Nutrition and Oral Health
Food and its role in oral health is recognized throughout history. Prehistoric humans did not have the knowledge or resources to brush their teeth; Instead, their secret to healthy teeth was their nutrition.
This is observed in the shift of hunter-gatherer societies to those who farmed. Studying the dentition and remains of prehistoric human skeletons, Nature Genetics published their observations as to why the hunter gatherers had better oral health than people in farming communities. The evidence: the farmed foods are higher in sugar and lower in fiber which is known to be related to greater oral health issues such as cavities. The shift from meat, vegetables and nuts to carbohydrates and sugar is correlated to greater oral bacteria found within-in people’s mouths and to the destructive effect to their oral health.
One of the best things you can do to maintain your oral health is drink plenty of water, especially with fluoride, to help prevent cavities. Drinking water washes excess food away so your teeth and gums are simply cleaner and it also promotes saliva production.
Calcium intake is also a big contributor to your health and it is extremely important in keeping your teeth strong and healthy. According to the College of Dentistry at the University of Illinois Chicago, calcium rich foods you should consume include low-fat or fat-free milk, yogurt, cheese, tofu, canned salmon, almonds and dark green leafy vegetables, like kale and spinach. Calcium both protects and rebuilds your enamel, making your teeth stronger. Milk products can help prevent tooth decay and lower acid levels in the mouth.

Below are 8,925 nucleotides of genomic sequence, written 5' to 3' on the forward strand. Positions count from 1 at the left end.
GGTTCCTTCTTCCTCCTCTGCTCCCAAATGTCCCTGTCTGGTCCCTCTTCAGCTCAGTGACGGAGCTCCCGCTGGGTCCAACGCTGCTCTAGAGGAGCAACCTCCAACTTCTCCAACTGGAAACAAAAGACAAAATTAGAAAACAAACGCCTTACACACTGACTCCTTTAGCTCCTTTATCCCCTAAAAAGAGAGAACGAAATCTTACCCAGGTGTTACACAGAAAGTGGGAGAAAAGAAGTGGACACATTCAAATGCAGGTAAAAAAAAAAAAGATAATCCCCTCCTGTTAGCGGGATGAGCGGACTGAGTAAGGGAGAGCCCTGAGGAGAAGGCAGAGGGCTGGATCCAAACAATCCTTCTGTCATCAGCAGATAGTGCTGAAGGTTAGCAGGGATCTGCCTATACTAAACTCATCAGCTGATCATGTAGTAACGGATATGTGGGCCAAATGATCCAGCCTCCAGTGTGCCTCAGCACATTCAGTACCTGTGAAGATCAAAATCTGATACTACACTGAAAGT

Fruits and vegetables are also vital in keeping your mouth healthy. Crispy foods like apples, carrots and celery help to clean the plaque off of your teeth while chewing. Citrus fruits are rich in vitamin C, which helps to protect your gums and other tissues from cell damage and bacterial infection. Berries, like raspberries, cranberries and blueberries fight against harmful pathogens that attach your tissues, including your teeth.
You should also give some thought as to when you should eat foods to promote your oral health. For instance, consuming raw foods (like crunchy vegetables) at the end of your meals is most effective because they work to clean teeth, massage the gums, and aid in the production of saliva. When eating sugary foods or a desert, consuming acid neutralizing foods like milk, cheese, or yogurt will reduce the acid that attacks on your teeth and lower the risk of developing cavaties.
According to the American Dental Association (ADA), there are nine foods you should avoid in order to keep a healthy mouth. Hard candies are loaded with sugar that can sit on the surface of your teeth for a long time which damages your teeth. Another “food” to avoid is ice. Although it is just water, chewing ice actually degrades the enamel on your teeth. Citrus can be dangerous in large amounts too. The acidity of the citrus erodes the enamel, just like ice does, and your teeth become more susceptible to decay over time. Coffee and tea become more dangerous to the mouth once you add sugars as well. Plus,over time, they can stain your teeth. Drinking plenty of water after consuming coffee and tea is helpful in protecting your mouth. Sticky foods, heavy starches, soda, and alcohol are all foods the ADA does not recommend if your goal is to maintain the very best oral health.